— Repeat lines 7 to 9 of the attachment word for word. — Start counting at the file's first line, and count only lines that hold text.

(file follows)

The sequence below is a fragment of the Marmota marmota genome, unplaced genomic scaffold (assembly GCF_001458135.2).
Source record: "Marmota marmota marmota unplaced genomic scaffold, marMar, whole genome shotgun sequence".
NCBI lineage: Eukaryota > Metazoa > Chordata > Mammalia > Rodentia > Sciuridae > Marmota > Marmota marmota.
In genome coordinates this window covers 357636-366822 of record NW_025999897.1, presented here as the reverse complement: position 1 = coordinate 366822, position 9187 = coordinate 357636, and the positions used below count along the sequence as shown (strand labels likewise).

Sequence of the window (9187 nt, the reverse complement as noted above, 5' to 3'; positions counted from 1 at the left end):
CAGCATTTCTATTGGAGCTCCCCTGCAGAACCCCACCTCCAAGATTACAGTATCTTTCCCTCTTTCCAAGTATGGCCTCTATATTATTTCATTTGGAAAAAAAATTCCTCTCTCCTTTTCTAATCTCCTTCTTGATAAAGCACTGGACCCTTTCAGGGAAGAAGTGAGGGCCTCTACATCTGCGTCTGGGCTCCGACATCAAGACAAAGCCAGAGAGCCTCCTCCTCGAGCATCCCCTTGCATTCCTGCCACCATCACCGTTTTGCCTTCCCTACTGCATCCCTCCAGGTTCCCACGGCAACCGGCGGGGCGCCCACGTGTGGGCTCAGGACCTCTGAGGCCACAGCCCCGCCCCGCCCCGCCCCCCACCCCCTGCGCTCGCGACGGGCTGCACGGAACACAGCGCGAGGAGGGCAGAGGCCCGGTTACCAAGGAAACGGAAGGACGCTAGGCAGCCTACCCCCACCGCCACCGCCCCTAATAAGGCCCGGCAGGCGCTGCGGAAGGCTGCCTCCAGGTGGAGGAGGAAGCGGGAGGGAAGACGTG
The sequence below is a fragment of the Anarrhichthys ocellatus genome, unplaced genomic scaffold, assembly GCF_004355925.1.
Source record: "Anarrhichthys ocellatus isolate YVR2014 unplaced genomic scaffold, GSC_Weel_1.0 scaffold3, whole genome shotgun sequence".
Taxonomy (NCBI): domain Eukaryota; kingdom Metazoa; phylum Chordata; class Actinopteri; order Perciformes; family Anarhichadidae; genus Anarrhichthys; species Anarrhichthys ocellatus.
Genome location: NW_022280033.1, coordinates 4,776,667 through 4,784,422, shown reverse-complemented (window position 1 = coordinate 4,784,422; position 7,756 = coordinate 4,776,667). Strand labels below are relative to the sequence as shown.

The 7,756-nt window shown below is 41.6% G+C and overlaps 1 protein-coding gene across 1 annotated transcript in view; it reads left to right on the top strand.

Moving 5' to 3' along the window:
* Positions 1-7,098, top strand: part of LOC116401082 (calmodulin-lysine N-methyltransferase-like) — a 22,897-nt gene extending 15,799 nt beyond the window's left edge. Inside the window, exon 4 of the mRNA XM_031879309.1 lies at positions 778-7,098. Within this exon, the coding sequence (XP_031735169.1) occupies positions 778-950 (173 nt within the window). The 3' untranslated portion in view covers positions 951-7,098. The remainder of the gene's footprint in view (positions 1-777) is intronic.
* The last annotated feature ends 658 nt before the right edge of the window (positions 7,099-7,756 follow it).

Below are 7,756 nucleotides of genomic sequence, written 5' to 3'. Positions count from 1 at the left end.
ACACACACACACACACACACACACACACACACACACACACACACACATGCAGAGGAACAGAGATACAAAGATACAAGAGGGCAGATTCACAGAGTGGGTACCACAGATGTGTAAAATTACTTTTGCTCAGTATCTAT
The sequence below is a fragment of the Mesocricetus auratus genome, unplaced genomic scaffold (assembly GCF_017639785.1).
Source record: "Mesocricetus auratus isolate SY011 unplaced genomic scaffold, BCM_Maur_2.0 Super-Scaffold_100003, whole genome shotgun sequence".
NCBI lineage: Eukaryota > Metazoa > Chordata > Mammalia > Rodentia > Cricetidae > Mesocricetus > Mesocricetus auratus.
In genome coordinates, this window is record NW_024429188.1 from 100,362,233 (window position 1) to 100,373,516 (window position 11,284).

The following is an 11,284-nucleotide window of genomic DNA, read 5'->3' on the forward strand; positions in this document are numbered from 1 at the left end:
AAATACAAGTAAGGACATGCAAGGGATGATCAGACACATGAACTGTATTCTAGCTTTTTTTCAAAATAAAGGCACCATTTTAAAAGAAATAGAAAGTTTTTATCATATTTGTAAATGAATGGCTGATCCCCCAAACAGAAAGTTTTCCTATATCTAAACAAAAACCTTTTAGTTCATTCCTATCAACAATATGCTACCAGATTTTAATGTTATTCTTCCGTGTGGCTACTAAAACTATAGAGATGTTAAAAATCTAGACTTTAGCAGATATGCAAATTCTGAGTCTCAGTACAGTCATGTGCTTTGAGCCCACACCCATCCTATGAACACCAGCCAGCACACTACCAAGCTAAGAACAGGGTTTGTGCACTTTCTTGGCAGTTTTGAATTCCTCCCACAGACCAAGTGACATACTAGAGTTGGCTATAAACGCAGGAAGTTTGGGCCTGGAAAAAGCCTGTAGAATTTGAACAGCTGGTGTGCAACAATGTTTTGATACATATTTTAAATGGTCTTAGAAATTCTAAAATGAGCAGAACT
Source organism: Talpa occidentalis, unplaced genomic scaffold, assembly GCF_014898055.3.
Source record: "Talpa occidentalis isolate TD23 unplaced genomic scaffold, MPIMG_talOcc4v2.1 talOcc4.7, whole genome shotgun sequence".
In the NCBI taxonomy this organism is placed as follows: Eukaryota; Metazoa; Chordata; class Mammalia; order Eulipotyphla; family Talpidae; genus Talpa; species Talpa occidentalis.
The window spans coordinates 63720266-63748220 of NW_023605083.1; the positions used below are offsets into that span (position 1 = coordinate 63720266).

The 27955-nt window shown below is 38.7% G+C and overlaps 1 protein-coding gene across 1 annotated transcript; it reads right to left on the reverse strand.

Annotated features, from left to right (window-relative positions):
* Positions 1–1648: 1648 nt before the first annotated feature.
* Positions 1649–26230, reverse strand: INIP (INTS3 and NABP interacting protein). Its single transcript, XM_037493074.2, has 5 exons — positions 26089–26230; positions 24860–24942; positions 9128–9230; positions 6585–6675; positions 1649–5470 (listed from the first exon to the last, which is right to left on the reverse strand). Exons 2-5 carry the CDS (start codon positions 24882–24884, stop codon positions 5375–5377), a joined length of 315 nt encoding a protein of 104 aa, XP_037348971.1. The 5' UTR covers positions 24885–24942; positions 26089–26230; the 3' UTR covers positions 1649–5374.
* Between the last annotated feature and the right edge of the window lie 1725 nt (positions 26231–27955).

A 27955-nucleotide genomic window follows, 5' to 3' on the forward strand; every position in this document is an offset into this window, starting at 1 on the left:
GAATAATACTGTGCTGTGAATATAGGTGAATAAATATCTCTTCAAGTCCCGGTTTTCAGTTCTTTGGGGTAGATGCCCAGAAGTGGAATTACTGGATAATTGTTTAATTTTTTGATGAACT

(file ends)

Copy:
The sequence below is a fragment of the Anarrhichthys ocellatus genome, unplaced genomic scaffold, assembly GCF_004355925.1.
Source record: "Anarrhichthys ocellatus isolate YVR2014 unplaced genomic scaffold, GSC_Weel_1.0 scaffold3, whole genome shotgun sequence".
Taxonomy (NCBI): domain Eukaryota; kingdom Metazoa; phylum Chordata; class Actinopteri; order Perciformes; family Anarhichadidae; genus Anarrhichthys; species Anarrhichthys ocellatus.